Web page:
Top 10 Comics of 2011

I haven’t really read a single issue of a comic in over a year. But, I do love me some collected trades. Here’s a list of my favorites from the last year. (Note: Not all of these were actually published in 2011.)

1. Locke & Key, by Joe Hill and Gabriel Rodriguez


I read the first three trades–Welcome to Lovecraft, Head Games, and Crown of Shadows–and, aside from a rather brutal beginning to the first trade, these were pretty darn good. The series is about a family shattered by tragedy, who return to the patriarch’s family home…a mansion in New England with a spooky and mysterious past. Oh, and there are keys: magic keys that possess all sorts of weird powers.

2. Red Robin: The Hit List, by Fabian Nicieza, Marcus To, and Ray McCarthy

I was a little annoyed when DC decided to turn former Robin Tim Drake into Red Robin. Thankfully, Red Robin was one of the best books that DC published in the last few years. This third trade continues the story of Tim Drake trying to find his identity as a former sidekick, and includes a city-wide throwdown between Tim and new Robin Damian Wayne.

3. Atomic Robo: Atomic Robo and the Fightin’ Scientists of Tesladyne, by Brian Clevinger, Scott Wegener, Ronda Pattison, and Jeff Powell

As a fan of Hellboy, I shouldn’t be surprised that I fell in love with Atomic Robo. This isn’t to say that the two series are completely identical, although both feature main characters who are one-of-a-kind monster-stompers. But, where HB is taciturn and occasionally broody, Robo is much more flippant. The tone of the books are different, as well: Atomic-Robo being much more ’50s sci-fi whiz-bang to Hellboy‘s gothic vibe.

4. The Amazing Spider-Man: Big Time, by Dan Slott and Humberto Ramos

This is probably the best Spider-Man story that I’ve read in years. There was a huge backlash among fans when Marvel decided to “unmarry” Peter Parker and Mary Jane Watson (but, when isn’t there backlash among fans?). Now, while I may not agree with how it was done, I loved the result. I like a single Peter Parker. I like watching him struggle and fumble around women. And, giving Peter a job in an R&D think tank was a stroke of genius. Big Time, indeed.

5. Batgirl: The Flood and Batgirl: The Lesson, by Bryan Q. Miller, Phil Noto, Cully Hamner, Lee Garbett, Pere Perez, and Dustin Nguyen


Batgirl was the best comic published in the last few years. The. Best. It was fun and funny. It didn’t skimp on action or thrills. And it featured a hero who actually enjoyed what she did. Stephanie Brown may no longer be Batgirl in the current DC Universe, but she’ll always be one of my favorite characters.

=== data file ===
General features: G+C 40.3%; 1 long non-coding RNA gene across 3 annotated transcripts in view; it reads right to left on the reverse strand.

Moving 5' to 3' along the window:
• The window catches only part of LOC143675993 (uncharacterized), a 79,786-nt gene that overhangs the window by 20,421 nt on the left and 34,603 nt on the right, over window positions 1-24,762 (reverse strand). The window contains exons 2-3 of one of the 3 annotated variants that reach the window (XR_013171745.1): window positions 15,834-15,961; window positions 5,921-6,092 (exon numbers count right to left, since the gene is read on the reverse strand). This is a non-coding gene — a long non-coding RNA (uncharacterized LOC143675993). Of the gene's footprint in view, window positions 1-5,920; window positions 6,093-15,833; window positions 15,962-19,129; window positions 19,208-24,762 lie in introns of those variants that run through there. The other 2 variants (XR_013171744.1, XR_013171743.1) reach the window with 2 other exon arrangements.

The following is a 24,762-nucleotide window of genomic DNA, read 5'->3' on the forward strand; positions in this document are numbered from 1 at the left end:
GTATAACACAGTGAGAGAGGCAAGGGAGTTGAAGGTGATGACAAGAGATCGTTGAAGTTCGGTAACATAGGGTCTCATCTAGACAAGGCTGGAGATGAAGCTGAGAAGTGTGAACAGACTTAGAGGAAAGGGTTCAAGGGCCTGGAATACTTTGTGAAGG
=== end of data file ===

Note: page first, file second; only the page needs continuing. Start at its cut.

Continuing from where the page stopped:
6. Sixth Gun: Cold Dead Fingers and Sixth Gun: Crossroads, by Cullen Bunn, Brian Hurtt, and Bill Crabtree


Cowboys. Undead Civil War soldiers. Witches. Demons. Voodoo spirits. Gunslingers. Cursed six-shooters. Need I say more?

7. Thor: The Mighty Avenger, by Roger Langridge, Chris Samnee, and Matthew Wilson


If you were a fan of the recent Thor movie, these two trades might be for you. Thor: The Mighty Avenger is a fun series that doesn’t concern itself with the often impenetrable decades-long continuity of the Marvel Universe.

8. Young Allies, by Sean McKeever and David Baldeon

The Marvel Universe was a dark place for a while: heroes fighting heroes, alien invasions, Norman Osborn put in charge of the defense of the country. Young Allies was part of Marvel’s “Heroic Age” initiative, a period of rebuilding after the heroes toppled Osborn’s regime. Featuring three awesome characters–Firestar, Spider-Girl, and Nomad–this series got off to a rocky start and was unfortunately cancelled after a handful of issues.

9. Superman: Secret Origin, by Geoff Johns, Gary Frank, and Jon Sibal

Prior to DC’s big New 52 relaunch, this was to be “the” Superman origin for the modern age of DC Comics. It reconciles both the numerous Crises that have occurred in the DC Universe, as well as giving a slight nod of the head to Smallville. People always want to know about “jumping on points” for comics and, while I’m not sure if this qualifies, it is a nice, self-contained Superman story that hits upon every chapter in Clark Kent’s life, from farm boy, to reporter, to Man of Steel.

10. Spider-Girl: Family Values, by Paul Tobin, Clayton Henry, and Sergio Cariello

If I needed to find a Marvel companion for Batgirl, it would have been Spider-Girl. Like Stephanie Brown, Anya Corazon isn’t overburdened by grief or angst (although her life has been far from easy, and this short-lived series only added to her troubles). Spider-Girl does what she does because it’s the right thing to do, and she enjoys helping the helpless. Also: you gotta love the way Tobin replaced traditional comic book narration with Spider-Girl’s tweets.


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